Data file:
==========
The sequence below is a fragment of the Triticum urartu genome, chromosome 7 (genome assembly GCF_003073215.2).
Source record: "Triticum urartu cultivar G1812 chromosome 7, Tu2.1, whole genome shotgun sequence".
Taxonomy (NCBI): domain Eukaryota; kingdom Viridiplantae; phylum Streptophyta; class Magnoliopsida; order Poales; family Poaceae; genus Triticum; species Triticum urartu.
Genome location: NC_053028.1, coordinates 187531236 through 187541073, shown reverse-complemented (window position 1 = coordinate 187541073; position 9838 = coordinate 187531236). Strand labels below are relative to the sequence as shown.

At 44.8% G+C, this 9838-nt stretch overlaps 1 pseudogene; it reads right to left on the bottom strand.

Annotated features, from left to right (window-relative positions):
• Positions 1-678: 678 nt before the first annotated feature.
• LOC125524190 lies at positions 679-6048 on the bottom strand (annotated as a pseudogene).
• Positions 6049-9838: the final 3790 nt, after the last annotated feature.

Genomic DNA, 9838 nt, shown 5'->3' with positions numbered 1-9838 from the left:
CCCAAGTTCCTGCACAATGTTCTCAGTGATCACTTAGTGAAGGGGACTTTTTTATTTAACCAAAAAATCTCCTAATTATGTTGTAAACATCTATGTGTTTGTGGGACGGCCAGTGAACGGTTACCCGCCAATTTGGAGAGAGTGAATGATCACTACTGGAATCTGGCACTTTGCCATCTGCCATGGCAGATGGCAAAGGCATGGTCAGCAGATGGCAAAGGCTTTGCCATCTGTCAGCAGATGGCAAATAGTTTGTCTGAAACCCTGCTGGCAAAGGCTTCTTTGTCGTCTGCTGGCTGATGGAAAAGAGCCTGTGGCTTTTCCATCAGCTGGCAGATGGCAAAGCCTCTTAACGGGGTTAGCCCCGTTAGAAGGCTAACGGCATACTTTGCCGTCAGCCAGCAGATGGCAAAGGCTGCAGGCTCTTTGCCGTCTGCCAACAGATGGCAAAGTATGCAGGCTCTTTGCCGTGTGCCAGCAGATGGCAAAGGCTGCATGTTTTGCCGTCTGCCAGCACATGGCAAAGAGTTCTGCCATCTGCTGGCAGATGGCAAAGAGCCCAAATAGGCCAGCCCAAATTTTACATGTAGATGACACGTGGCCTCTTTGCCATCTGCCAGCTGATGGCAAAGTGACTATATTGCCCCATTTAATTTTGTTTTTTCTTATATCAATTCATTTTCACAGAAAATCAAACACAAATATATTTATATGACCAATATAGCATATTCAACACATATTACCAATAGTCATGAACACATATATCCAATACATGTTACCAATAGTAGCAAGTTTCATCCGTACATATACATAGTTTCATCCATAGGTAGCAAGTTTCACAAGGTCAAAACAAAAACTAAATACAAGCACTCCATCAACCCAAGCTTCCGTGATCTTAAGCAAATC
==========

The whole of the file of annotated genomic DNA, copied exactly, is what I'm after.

The sequence below is a fragment of the Triticum urartu genome, chromosome 7 (genome assembly GCF_003073215.2).
Source record: "Triticum urartu cultivar G1812 chromosome 7, Tu2.1, whole genome shotgun sequence".
Taxonomy (NCBI): domain Eukaryota; kingdom Viridiplantae; phylum Streptophyta; class Magnoliopsida; order Poales; family Poaceae; genus Triticum; species Triticum urartu.
Genome location: NC_053028.1, coordinates 187531236 through 187541073, shown reverse-complemented (window position 1 = coordinate 187541073; position 9838 = coordinate 187531236). Strand labels below are relative to the sequence as shown.

At 44.8% G+C, this 9838-nt stretch overlaps 1 pseudogene; it reads right to left on the bottom strand.

Annotated features, from left to right (window-relative positions):
• Positions 1-678: 678 nt before the first annotated feature.
• LOC125524190 lies at positions 679-6048 on the bottom strand (annotated as a pseudogene).
• Positions 6049-9838: the final 3790 nt, after the last annotated feature.

Genomic DNA, 9838 nt, shown 5'->3' with positions numbered 1-9838 from the left:
CCCAAGTTCCTGCACAATGTTCTCAGTGATCACTTAGTGAAGGGGACTTTTTTATTTAACCAAAAAATCTCCTAATTATGTTGTAAACATCTATGTGTTTGTGGGACGGCCAGTGAACGGTTACCCGCCAATTTGGAGAGAGTGAATGATCACTACTGGAATCTGGCACTTTGCCATCTGCCATGGCAGATGGCAAAGGCATGGTCAGCAGATGGCAAAGGCTTTGCCATCTGTCAGCAGATGGCAAATAGTTTGTCTGAAACCCTGCTGGCAAAGGCTTCTTTGTCGTCTGCTGGCTGATGGAAAAGAGCCTGTGGCTTTTCCATCAGCTGGCAGATGGCAAAGCCTCTTAACGGGGTTAGCCCCGTTAGAAGGCTAACGGCATACTTTGCCGTCAGCCAGCAGATGGCAAAGGCTGCAGGCTCTTTGCCGTCTGCCAACAGATGGCAAAGTATGCAGGCTCTTTGCCGTGTGCCAGCAGATGGCAAAGGCTGCATGTTTTGCCGTCTGCCAGCACATGGCAAAGAGTTCTGCCATCTGCTGGCAGATGGCAAAGAGCCCAAATAGGCCAGCCCAAATTTTACATGTAGATGACACGTGGCCTCTTTGCCATCTGCCAGCTGATGGCAAAGTGACTATATTGCCCCATTTAATTTTGTTTTTTCTTATATCAATTCATTTTCACAGAAAATCAAACACAAATATATTTATATGACCAATATAGCATATTCAACACATATTACCAATAGTCATGAACACATATATCCAATACATGTTACCAATAGTAGCAAGTTTCATCCGTACATATACATAGTTTCATCCATAGGTAGCAAGTTTCACAAGGTCAAAACAAAAACTAAATACAAGCACTCCATCAACCCAAGCTTCCGTGATCTTAAGCAAATC